Mitchell Map appraised for $575,000; Urbanna paid $7,500 for it in 1979
|A 1755 map of Colonial America, a small portion of which is pictured above, was purchased in 1979 by the Urbanna Tricentennial Committee as part of the 300th celebration of the founding of the Town of Urbanna. The John Mitchell Map is being restored and will soon hang in the Urbanna Visitors Center at the Old Tobacco Warehouse.|
by Larry Chowning
The year 1980 marked the 300th anniversary of the Town of Urbanna. Three hundred years prior in 1680, the Virginia General Assembly had approved an Act of Cohabitation.
That year, King Charles II of England encouraged Virginia Governor Thomas Culpeper, the Baron of Thoresby, to urge the State Assembly in Jamestown to encourage Virginia colonists to create towns. Culpeper brought forth the King’s message that no colony had ever thrived until towns were developed and “resolved as soon as storehouses and conveniences can be provided to prohibit ships trading here to load and unload but at certain fixed places.”
There were 19 town sites created on paper throughout the colony and one of those was land on the western bank of the creek owned by Ralph Wormeley of Rosegill—later to become the Town of Urbanna and Urbanna Creek.
As part of the 300th anniversary, in 1979 the Urbanna Town Council officially appointed a 300th Anniversary Tricentennial Committee, and charged it with planning and overseeing a year-long celebration. Jessie DeBusk and the late Stuart Chewning were co-chairs of the committee.
From the work of that committee came the first Urbanna history book, “Urbanna A Port Town in Virginia 1680-1980”; a historical community play performed behind the Old Tobacco Warehouse; the reproducing and selling of replicas of a colonial Rosegill wine bottle; and the purchase of a colonial map by an obscure American mapmaker named John Mitchell.
DeBusk worked for the Bank of Middlesex as assistant vice president at the time, and in 1975 bank president Gene Paulette encouraged DeBusk to research history of the bank as part of the bank’s 75th anniversary. Through that research, she learned a great deal about John Mitchell.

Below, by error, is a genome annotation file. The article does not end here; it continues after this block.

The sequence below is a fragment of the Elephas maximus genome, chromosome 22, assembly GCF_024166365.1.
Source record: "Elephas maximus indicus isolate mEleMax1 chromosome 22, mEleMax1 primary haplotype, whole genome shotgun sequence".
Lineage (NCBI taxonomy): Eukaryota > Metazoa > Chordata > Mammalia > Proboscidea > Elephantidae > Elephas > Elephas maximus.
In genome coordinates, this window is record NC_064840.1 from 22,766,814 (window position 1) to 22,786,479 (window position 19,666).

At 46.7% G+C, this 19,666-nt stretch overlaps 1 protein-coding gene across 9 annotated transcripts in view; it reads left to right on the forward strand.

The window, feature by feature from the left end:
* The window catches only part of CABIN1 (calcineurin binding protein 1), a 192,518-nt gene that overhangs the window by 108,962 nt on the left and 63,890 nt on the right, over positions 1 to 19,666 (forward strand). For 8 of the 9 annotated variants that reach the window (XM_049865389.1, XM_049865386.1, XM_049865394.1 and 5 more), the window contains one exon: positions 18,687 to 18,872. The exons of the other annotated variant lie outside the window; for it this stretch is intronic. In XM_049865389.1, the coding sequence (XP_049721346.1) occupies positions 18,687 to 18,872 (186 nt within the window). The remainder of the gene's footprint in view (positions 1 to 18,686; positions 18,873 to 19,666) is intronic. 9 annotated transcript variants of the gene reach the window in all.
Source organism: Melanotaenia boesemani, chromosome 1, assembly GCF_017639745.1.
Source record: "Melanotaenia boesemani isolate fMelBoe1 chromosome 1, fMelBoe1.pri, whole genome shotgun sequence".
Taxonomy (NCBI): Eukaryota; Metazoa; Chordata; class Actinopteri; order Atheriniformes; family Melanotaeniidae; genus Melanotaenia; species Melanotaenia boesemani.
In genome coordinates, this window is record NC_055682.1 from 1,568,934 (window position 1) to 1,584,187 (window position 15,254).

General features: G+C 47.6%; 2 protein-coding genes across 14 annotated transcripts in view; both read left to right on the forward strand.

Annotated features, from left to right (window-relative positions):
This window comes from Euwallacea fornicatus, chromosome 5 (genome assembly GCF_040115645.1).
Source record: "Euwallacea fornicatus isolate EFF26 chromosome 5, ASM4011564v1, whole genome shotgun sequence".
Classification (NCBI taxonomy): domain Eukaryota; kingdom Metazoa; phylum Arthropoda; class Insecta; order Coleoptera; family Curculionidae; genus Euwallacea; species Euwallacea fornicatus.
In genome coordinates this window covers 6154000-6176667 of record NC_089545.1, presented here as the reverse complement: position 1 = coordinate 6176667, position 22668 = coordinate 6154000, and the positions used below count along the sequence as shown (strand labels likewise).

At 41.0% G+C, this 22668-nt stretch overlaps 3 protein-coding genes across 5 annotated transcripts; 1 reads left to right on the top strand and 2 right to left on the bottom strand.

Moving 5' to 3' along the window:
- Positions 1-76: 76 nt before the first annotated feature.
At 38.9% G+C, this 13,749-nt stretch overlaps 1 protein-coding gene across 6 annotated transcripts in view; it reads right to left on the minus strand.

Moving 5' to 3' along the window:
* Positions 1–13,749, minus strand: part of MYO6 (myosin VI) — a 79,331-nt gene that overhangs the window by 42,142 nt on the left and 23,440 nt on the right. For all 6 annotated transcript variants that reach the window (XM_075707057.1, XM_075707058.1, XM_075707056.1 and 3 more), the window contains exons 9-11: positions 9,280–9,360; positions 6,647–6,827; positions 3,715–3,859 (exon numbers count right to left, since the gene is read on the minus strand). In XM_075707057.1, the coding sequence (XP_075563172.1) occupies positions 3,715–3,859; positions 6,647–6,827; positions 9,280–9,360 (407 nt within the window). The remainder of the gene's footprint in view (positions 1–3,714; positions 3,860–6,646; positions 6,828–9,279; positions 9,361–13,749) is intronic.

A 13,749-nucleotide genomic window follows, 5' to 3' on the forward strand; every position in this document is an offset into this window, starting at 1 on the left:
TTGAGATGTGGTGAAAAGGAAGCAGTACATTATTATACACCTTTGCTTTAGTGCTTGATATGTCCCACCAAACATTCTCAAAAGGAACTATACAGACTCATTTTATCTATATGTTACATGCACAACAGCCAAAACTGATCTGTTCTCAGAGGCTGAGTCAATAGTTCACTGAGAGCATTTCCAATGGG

Through research, DeBusk determined Mitchell practiced medicine in Urbanna from 1734 to 1745, and lived on “Physick Lane” on lots in town that now include the post office, the old Tomlinson home (since torn down), and the ABC store “right in the center of town,” she said.
DeBusk also learned that Mitchell had international fame as a mapmaker. He is known as the man who made the “Map of the British and French Dominion,” often considered the most important map in American history. The Mitchell Map was used as the cartographic document consulted by Great Britain and United States officials at Paris, France, in 1782 and 1783 while negotiating the treaty that terminated the Revolutionary War and recognized the independence of the United States. The map determined the official boundaries of the 13 original American Colonies.
Some years later, in 1790, Thomas Jefferson, then Secretary of State, questioned who had drawn the Mitchell Map. None other than Benjamin Franklin, a longtime friend of Mitchell, made it clear to Jefferson and others that “I now can assure you that I am perfectly clear in the remembrance that the map we used in tracing the boundaries was brought to the Treaty by the commissioners from England and that it was the same that was published by Mitchell 20 years before.”
“During the early stages of planning the tricentennial we started discussing what should be done to celebrate our 300 years,” said DeBusk. “I mentioned to Mr. Paulette that we might consider purchasing a Mitchell Map, if we could find one.
“He encouraged it and the search began,” said DeBusk. “After two years of searching, Mrs. Parks Rouse in Williamsburg found W. Graham Arader III, a dealer in rare books and maps who had a Mitchell Map, and who wanted to sell it for $7,500. Arader indicated it was a first edition, third impression of the map.
Recently, the town decided to have the map reframed and preserved. When it was taken to the frame shop in Richmond, it was suggested that the map receive an “official” appraisal. It was appraised by Turner C. Johnson Jr. of Richmond at $560,000, and after full conservation treatment is completed, it will be worth $575,000, his appraisal states.
The map is currently in Richmond being re-framed and preserved, and when returned it will hang in the Town’s Visitors Center in the Old Tobacco Warehouse on historic Virginia Street.
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